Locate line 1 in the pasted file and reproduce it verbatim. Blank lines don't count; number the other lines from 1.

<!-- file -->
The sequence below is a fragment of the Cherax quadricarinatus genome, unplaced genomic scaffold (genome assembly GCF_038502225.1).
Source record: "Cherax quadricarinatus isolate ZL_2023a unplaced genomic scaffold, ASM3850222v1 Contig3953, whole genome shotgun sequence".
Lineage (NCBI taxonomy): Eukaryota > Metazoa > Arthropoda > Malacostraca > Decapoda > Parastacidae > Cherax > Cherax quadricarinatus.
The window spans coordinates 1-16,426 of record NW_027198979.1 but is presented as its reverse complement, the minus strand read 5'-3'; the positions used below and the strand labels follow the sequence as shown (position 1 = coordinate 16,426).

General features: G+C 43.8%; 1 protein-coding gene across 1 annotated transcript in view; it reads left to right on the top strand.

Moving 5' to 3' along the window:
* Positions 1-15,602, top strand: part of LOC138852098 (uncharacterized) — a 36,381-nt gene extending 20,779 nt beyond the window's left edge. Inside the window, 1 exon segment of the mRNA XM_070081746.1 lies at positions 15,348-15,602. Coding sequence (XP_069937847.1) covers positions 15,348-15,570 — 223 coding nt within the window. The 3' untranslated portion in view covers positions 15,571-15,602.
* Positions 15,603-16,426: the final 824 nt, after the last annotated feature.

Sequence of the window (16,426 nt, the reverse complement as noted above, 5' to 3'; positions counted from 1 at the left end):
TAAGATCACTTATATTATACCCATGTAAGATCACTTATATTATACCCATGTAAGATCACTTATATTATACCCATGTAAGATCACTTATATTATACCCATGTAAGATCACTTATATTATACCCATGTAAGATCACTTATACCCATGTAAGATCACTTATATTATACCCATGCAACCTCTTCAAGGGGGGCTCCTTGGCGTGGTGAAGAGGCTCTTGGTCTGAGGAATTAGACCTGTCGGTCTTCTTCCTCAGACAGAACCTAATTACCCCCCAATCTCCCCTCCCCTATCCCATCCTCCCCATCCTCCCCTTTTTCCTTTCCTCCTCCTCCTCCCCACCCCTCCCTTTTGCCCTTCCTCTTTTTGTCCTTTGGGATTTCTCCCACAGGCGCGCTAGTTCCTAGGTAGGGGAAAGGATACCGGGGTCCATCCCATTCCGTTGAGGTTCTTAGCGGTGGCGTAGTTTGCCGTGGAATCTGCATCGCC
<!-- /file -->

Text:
The sequence below is a fragment of the Cherax quadricarinatus genome, unplaced genomic scaffold (genome assembly GCF_038502225.1).